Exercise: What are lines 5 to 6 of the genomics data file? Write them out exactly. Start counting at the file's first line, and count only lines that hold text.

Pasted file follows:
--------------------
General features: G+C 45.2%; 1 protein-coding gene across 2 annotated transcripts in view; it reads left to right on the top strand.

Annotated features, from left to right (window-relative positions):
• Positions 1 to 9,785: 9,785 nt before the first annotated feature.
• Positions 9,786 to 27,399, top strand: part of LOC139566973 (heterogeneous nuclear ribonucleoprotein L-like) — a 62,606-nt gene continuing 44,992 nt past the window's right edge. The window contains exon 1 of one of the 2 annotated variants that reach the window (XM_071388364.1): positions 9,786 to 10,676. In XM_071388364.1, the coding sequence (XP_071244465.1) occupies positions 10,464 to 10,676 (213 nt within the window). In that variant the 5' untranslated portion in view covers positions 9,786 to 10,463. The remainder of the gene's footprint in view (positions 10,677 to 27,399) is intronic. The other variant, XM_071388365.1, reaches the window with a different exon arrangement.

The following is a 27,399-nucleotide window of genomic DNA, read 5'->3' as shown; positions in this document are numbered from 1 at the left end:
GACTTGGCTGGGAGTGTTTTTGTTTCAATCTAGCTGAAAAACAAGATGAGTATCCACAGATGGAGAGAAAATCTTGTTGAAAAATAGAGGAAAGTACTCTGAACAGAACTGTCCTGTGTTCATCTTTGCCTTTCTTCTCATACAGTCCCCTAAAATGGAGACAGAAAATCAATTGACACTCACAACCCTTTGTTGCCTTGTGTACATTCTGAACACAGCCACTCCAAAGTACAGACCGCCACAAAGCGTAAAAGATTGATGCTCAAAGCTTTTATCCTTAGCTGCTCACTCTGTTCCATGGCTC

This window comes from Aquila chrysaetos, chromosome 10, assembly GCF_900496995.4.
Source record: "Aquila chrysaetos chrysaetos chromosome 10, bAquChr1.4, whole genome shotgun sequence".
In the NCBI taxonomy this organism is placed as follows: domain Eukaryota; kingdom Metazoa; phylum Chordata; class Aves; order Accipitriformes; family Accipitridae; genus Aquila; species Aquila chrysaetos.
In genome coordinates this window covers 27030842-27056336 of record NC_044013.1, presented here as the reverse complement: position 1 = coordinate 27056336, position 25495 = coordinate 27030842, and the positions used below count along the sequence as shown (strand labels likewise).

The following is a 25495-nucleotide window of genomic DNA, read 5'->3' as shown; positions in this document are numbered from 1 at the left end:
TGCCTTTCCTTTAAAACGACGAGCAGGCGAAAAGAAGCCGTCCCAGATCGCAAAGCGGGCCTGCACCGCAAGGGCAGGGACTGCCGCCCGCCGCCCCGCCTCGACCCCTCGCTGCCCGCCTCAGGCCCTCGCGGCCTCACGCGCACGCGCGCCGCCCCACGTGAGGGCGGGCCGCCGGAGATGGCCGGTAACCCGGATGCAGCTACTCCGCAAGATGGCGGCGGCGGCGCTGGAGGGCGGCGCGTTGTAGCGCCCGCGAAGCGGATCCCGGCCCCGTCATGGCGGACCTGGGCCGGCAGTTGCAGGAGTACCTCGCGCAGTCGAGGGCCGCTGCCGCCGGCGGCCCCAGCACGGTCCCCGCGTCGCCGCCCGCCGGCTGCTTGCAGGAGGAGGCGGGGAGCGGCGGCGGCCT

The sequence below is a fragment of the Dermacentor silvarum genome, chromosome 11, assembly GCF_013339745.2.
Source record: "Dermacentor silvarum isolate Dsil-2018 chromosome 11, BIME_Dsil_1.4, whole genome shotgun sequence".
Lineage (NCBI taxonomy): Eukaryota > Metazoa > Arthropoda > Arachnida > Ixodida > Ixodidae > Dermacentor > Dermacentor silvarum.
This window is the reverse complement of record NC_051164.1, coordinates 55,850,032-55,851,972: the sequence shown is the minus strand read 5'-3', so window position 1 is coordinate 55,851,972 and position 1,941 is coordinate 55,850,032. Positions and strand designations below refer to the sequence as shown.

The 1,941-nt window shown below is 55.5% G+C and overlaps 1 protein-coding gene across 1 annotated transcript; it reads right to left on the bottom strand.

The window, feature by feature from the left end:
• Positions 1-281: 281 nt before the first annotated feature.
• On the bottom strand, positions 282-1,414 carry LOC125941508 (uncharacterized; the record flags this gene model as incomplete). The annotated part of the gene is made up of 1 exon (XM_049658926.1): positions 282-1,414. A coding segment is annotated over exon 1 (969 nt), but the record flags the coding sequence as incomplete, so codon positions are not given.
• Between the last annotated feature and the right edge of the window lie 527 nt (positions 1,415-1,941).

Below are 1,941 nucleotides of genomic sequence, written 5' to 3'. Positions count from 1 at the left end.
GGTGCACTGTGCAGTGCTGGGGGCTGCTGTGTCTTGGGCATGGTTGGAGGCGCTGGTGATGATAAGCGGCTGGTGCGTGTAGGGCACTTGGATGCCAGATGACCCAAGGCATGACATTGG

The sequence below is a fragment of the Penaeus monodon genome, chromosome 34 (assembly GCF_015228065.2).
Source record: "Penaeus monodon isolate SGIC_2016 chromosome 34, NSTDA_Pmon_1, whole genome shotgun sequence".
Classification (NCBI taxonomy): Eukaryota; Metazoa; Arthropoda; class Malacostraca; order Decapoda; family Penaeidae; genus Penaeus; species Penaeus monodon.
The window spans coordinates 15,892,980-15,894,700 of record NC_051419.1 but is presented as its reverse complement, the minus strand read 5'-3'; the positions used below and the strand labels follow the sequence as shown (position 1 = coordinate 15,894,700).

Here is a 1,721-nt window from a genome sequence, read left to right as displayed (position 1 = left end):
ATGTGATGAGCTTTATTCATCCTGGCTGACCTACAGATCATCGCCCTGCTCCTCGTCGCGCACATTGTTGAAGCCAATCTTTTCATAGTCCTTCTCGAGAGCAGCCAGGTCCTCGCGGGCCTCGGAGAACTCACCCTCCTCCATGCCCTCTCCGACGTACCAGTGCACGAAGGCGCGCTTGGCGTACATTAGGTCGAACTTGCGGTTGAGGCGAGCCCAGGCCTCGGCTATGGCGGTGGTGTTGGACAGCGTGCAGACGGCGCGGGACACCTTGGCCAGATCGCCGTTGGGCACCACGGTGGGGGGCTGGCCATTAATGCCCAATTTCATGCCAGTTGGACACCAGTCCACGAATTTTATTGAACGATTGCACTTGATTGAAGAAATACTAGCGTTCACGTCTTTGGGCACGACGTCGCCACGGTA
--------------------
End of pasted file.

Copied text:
The following is a 27,399-nucleotide window of genomic DNA, read 5'->3' as shown; positions in this document are numbered from 1 at the left end:
GACTTGGCTGGGAGTGTTTTTGTTTCAATCTAGCTGAAAAACAAGATGAGTATCCACAGATGGAGAGAAAATCTTGTTGAAAAATAGAGGAAAGTACTCTGAACAGAACTGTCCTGTGTTCATCTTTGCCTTTCTTCTCATACAGTCCCCTAAAATGGAGACAGAAAATCAATTGACACTCACAACCCTTTGTTGCCTTGTGTACATTCTGAACACAGCCACTCCAAAGTACAGACCGCCACAAAGCGTAAAAGATTGATGCTCAAAGCTTTTATCCTTAGCTGCTCACTCTGTTCCATGGCTC